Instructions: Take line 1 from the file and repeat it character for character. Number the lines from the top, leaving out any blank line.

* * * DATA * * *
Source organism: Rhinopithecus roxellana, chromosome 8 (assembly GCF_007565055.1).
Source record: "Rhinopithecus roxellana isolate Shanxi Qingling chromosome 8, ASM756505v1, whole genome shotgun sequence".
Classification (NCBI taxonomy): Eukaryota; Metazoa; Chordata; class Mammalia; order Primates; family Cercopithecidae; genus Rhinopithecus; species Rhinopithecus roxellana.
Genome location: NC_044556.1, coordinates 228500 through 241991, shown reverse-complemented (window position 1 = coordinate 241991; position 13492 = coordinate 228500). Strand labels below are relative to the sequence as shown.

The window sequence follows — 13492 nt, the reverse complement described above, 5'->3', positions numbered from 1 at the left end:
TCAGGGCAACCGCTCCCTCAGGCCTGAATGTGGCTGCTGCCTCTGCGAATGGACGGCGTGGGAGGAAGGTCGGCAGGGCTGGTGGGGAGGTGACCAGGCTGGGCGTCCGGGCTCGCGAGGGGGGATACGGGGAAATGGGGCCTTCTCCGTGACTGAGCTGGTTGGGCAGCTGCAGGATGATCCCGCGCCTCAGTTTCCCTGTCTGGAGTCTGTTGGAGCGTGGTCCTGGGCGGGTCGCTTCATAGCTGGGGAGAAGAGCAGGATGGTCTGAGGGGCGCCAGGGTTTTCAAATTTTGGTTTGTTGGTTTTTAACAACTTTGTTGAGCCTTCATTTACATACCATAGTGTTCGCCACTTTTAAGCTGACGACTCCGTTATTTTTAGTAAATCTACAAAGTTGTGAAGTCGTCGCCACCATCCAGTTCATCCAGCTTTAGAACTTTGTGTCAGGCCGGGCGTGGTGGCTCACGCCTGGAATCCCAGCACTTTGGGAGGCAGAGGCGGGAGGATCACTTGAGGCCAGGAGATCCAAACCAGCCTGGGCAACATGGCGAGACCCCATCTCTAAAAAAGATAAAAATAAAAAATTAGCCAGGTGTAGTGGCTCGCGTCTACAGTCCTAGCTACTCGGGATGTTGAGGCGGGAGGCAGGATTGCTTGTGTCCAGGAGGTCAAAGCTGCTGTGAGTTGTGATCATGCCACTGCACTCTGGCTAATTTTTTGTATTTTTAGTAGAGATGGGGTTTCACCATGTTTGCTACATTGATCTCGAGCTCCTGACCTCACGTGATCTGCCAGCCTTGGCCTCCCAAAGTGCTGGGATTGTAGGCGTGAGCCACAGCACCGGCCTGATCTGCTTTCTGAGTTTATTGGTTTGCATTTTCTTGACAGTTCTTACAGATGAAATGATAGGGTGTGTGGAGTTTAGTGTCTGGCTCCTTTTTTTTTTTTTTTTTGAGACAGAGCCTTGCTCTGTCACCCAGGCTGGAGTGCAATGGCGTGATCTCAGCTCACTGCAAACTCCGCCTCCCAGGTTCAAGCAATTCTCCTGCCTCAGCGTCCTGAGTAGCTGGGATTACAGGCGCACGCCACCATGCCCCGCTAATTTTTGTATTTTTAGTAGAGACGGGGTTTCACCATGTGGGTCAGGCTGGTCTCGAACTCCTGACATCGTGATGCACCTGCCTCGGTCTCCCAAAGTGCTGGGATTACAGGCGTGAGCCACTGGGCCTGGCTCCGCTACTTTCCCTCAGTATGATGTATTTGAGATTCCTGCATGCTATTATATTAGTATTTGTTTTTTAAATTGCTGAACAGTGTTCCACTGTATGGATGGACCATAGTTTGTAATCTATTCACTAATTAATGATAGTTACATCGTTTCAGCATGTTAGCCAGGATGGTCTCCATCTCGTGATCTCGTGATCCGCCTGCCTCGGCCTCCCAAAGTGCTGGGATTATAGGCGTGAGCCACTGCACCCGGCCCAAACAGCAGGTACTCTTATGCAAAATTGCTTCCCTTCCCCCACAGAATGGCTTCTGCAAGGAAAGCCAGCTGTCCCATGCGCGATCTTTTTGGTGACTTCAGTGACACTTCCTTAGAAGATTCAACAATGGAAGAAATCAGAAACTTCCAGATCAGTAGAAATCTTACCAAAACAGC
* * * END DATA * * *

Source organism: Rhinopithecus roxellana, chromosome 8 (assembly GCF_007565055.1).